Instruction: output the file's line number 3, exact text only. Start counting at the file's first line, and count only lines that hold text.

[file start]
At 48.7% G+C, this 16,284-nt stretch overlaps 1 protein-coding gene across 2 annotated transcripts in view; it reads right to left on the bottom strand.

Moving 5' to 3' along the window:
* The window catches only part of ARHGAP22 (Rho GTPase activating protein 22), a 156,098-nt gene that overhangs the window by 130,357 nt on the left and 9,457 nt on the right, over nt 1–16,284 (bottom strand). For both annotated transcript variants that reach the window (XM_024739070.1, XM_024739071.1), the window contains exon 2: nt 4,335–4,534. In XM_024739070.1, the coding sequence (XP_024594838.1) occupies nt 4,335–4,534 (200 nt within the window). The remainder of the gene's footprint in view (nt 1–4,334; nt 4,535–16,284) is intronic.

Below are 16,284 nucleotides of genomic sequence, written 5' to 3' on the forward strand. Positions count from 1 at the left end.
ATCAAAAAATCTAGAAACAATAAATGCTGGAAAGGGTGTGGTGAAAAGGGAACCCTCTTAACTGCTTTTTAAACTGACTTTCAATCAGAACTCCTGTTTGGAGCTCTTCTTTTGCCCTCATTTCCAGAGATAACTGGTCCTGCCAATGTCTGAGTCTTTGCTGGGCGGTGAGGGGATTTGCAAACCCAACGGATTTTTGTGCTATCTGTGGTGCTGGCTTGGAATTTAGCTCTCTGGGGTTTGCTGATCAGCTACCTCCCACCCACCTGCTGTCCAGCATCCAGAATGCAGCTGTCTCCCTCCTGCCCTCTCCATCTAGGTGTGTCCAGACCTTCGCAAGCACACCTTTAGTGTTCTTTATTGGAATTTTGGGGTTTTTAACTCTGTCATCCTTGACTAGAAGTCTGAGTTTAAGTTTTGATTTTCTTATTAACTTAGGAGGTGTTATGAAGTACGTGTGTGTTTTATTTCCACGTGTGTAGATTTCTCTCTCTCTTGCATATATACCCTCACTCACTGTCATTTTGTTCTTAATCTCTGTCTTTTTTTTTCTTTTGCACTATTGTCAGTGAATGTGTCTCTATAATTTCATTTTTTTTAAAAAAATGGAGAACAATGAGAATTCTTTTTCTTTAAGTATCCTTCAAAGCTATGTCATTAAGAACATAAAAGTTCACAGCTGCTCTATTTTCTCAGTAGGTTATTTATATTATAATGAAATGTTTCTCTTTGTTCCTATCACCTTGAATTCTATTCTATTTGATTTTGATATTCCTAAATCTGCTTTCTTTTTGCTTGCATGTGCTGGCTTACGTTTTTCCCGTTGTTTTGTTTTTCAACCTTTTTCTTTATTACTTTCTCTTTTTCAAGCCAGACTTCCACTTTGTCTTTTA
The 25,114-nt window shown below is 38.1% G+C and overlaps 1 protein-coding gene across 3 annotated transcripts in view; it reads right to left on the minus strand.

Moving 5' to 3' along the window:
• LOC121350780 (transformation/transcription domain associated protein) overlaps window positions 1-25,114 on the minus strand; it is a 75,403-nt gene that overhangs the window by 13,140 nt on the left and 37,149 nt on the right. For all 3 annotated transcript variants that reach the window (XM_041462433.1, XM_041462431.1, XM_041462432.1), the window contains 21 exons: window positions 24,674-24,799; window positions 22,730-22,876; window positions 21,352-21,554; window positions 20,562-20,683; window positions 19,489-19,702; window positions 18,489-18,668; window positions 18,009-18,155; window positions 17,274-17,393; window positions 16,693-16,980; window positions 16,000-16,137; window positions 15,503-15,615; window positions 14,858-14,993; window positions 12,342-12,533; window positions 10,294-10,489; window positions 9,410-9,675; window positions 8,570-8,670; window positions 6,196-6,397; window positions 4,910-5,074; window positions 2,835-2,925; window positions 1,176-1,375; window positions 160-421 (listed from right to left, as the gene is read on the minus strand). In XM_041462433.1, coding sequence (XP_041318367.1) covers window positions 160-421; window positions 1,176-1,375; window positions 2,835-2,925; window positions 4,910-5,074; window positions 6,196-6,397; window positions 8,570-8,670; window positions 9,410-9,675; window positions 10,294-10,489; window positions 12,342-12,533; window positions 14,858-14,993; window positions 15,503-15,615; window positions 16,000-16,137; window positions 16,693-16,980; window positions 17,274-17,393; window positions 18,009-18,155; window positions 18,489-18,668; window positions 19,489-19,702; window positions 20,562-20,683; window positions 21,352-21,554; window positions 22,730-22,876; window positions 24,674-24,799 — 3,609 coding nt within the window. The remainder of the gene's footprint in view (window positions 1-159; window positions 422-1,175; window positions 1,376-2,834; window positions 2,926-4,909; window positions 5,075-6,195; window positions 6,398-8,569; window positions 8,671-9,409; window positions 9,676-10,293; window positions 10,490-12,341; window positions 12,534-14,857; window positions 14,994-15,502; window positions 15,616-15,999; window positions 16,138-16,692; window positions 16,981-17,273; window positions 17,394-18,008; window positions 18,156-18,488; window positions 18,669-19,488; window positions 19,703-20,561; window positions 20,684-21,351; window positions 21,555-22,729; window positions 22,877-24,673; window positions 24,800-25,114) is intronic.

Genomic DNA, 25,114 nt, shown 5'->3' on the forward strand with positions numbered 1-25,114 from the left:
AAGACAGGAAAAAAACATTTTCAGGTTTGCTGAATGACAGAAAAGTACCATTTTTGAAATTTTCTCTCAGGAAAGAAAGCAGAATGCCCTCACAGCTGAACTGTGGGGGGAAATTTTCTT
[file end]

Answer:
* The window catches only part of ARHGAP22 (Rho GTPase activating protein 22), a 156,098-nt gene that overhangs the window by 130,357 nt on the left and 9,457 nt on the right, over nt 1–16,284 (bottom strand). For both annotated transcript variants that reach the window (XM_024739070.1, XM_024739071.1), the window contains exon 2: nt 4,335–4,534. In XM_024739070.1, the coding sequence (XP_024594838.1) occupies nt 4,335–4,534 (200 nt within the window). The remainder of the gene's footprint in view (nt 1–4,334; nt 4,535–16,284) is intronic.